Table 3: Presence of mutations, amplifications, delections and other alterations in UBE2T and DTL in lung adenocarcinoma, lung squamous cell carcinoma, ovarian cystadenocarcinoma and esophagus-stomach cancer patients using data from TCGA, contained at cBioportal.

Association of UBE2T and DTL with outcome in non-small cell lung adenocarcinoma

We studied the association of these two genes with clinical outcome in lung adenocarcinoma as were amplified in more than 6% of patients. Both genes were associated with poor first progression (FP) or relapse (Fig. 5A). The combined expression of UBE2T and DTL showed a worse effect on FP (Fig. 4B), being of greater magnitude for OS (Fig. 5C).

Figure 5
Figure 5

(A) Association of UBE2T and DTL individually with first progression survival in stage I Lung Adenocarcinoma tumors. (B) Association of the combined analyses of UBE2T and DTL with first progression survival in stage I Lung Adenocarcinoma tumors. (C) Association of the combined analyses of UBE2T and DTL with overall survival in stage I Lung Adenocarcinoma tumors.

As described, a clear association with poor outcome was seen only in tumors where amplification was reported. Marginal effects were observed in some tumors (Supplementary Table 2).

Discussion

In the present article we describe two genes involved in the ubiquitin pathway that are amplified in breast tumors and non-small cell lung adenocarcinomas, and are associated with detrimental outcome. Given the role of this family of proteins and their druggability, these findings have potential for clinical translation.

The protein product of the Ubiquitin-conjugating enzyme E2T gene catalyzes the covalent attachment of ubiquitin to protein substrates. It is involved in the DNA repair pathway by catalyzing the monoubiquitination of the Fanconi Anemia Complex14 and BRCA1, promoting their degradation15. UBE2T has been associated with cancer progression and poor outcome in several solid tumors including prostate or gastric cancer16,17. In addition, inhibition of UBE2T reduces cell proliferation in osteosarcoma18. In breast cancer it has been described that UBE2T has a critical role in the regulation of BRCA115.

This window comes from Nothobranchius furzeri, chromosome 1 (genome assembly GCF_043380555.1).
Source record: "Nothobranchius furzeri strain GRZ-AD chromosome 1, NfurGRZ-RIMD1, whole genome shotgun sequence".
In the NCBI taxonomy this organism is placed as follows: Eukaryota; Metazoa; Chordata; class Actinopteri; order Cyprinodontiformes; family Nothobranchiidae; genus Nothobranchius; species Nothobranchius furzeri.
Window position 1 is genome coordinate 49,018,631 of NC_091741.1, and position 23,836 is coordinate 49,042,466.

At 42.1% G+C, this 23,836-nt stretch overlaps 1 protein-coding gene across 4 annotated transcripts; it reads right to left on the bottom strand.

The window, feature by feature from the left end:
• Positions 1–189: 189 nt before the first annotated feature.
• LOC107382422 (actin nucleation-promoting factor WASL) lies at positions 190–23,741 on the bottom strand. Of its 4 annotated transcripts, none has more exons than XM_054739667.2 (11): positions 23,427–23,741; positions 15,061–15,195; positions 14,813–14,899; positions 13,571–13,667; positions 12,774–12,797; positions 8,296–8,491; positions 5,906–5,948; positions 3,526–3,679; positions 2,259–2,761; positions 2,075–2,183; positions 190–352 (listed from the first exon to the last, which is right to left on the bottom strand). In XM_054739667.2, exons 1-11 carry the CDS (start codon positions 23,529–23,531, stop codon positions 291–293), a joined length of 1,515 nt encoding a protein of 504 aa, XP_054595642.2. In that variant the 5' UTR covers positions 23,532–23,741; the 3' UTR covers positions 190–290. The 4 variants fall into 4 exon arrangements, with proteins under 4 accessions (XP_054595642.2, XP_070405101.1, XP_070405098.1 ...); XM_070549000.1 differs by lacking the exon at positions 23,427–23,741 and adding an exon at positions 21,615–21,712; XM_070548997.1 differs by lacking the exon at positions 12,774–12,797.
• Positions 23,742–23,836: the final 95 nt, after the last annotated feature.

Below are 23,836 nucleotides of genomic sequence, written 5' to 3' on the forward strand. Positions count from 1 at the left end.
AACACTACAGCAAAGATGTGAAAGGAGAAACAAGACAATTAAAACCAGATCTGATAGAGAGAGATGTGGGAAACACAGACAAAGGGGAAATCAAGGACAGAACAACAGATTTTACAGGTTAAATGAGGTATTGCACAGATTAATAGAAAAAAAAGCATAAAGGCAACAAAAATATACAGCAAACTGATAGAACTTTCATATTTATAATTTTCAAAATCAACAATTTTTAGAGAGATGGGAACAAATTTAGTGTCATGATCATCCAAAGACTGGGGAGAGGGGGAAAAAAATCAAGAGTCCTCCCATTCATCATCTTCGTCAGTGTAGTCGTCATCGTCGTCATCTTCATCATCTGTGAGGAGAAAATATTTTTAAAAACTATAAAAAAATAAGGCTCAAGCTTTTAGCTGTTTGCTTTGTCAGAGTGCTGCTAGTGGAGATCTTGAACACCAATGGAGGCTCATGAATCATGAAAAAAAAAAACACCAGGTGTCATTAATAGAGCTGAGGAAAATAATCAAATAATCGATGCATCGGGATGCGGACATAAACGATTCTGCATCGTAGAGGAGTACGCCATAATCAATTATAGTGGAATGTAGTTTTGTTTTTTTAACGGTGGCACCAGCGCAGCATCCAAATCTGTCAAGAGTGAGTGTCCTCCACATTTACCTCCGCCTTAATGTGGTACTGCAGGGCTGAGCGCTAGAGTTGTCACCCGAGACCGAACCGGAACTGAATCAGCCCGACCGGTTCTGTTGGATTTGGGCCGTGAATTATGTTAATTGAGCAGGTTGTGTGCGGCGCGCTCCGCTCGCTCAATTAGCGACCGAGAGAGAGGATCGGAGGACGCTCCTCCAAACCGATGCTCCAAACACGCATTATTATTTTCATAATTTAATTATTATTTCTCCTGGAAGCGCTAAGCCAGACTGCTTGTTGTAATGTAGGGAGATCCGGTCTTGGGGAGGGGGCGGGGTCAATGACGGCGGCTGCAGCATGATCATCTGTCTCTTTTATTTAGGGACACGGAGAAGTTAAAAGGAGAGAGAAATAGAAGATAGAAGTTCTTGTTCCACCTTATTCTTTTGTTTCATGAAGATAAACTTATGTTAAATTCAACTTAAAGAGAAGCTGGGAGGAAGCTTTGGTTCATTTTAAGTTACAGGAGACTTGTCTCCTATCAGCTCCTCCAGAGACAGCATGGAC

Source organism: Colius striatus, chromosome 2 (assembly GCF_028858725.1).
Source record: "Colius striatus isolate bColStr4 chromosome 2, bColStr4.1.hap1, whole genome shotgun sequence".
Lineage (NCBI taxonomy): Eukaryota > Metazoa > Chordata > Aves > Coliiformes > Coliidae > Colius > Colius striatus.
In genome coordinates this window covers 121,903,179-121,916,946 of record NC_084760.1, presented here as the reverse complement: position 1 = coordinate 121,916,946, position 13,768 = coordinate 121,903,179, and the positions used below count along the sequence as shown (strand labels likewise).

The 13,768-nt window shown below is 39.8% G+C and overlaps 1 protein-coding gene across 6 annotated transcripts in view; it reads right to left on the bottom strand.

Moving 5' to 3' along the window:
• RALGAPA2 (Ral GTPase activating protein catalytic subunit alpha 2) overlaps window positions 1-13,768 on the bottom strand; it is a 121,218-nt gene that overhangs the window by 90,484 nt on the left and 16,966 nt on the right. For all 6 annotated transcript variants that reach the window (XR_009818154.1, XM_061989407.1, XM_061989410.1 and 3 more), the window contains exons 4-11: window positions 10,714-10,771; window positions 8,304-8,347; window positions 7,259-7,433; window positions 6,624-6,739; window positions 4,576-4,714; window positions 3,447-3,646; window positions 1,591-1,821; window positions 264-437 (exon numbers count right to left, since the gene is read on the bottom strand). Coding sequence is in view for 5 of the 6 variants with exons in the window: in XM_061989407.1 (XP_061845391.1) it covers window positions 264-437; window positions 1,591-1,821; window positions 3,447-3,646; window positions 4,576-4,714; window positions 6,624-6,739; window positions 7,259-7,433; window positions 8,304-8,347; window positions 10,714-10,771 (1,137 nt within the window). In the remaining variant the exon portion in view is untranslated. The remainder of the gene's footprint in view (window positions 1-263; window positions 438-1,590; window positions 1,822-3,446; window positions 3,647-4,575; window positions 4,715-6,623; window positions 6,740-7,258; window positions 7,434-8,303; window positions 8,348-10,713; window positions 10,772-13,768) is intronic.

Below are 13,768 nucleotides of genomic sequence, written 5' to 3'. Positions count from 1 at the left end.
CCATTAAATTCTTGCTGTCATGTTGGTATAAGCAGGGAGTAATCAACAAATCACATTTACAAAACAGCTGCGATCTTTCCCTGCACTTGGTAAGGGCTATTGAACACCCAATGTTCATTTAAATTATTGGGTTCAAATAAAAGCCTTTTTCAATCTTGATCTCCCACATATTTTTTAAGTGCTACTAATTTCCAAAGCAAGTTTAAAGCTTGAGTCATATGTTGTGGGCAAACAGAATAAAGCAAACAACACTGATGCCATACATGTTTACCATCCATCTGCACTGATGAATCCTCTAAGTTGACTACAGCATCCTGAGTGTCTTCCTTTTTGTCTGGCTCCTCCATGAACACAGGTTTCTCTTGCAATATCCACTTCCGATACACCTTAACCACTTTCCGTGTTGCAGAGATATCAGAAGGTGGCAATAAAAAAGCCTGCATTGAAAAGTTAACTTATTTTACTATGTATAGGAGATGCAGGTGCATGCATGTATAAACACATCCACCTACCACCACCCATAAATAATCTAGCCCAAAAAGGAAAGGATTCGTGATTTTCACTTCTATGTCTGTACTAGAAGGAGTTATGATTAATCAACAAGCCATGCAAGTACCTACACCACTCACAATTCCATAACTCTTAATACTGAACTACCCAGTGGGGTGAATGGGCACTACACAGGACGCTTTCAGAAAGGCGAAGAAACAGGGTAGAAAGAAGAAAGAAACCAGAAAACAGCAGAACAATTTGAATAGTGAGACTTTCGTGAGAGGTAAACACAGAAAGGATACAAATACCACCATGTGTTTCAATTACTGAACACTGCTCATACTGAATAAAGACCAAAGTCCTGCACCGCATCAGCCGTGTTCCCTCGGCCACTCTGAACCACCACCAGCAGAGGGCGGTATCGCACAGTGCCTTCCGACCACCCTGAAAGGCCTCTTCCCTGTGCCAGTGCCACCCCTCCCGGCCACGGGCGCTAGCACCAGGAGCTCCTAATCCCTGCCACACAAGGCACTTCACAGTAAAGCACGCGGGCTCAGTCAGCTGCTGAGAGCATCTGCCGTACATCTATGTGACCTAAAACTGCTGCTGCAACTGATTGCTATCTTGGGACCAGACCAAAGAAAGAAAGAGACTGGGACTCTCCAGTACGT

DTL mediates the polyubiquitination and subsequent degradation of CDT1, CDKN1A/p21(CIP1) and FBXO18/FBH1. Degradation of p21 permits cells to progress during cell cycle avoiding inhibition at the G1 phase19. CDT1 is a critical protein at the G1 phase but also required for the transition along mitosis20. FBXO18 is a component of the SCF E3 ubiquitin ligase complex involved in genome maintenance21. DTL expression has also been associated with generation of breast cancer in preclinical models, indeed inhibition of this protein reduced cancer growth, through its interaction with Aurora kinase B22. Of note, there is limited information about the role of these two proteins in non-small cell lung adenocarcinomas.

Although our article provides novel information we are aware of several limitations. As this is an in silico analyses, the findings herewith reported should be confirmed using individual patient samples. In addition, it is unclear if the amplification of these genes in breast cancer is restricted to the basal and luminal subgroup, as data contained at TCGA do not discriminate among subtypes. Finally, the role in cancer of these proteins should be evaluated biochemically and functionally to further characterize the underlying biological mechanism.

Agents targeting components of the ubiquitin pathway are under clinical development. Inhibition of the function of these two proteins could have a potential action against the oncogenic process. Of note, although there are data describing the biological role of UBE2T and DTL in breast cancer, their association with poor outcome in lung adenocarcinomas has not been described before.

In conclusion, we identified two genes that are amplified in breast tumors and non-small lung adenocarcinomas; and linked with detrimental outcome in the basal and luminal breast subtype and non-small lung adenocarcinomas. Their overexpression facilitates cell cycle progression and avoids DNA repair by inducing the degradation of key regulators of both functions like p21 or BRCA1. The fact that there are efforts to develop agents against components of this pathway makes this finding clinically relevant.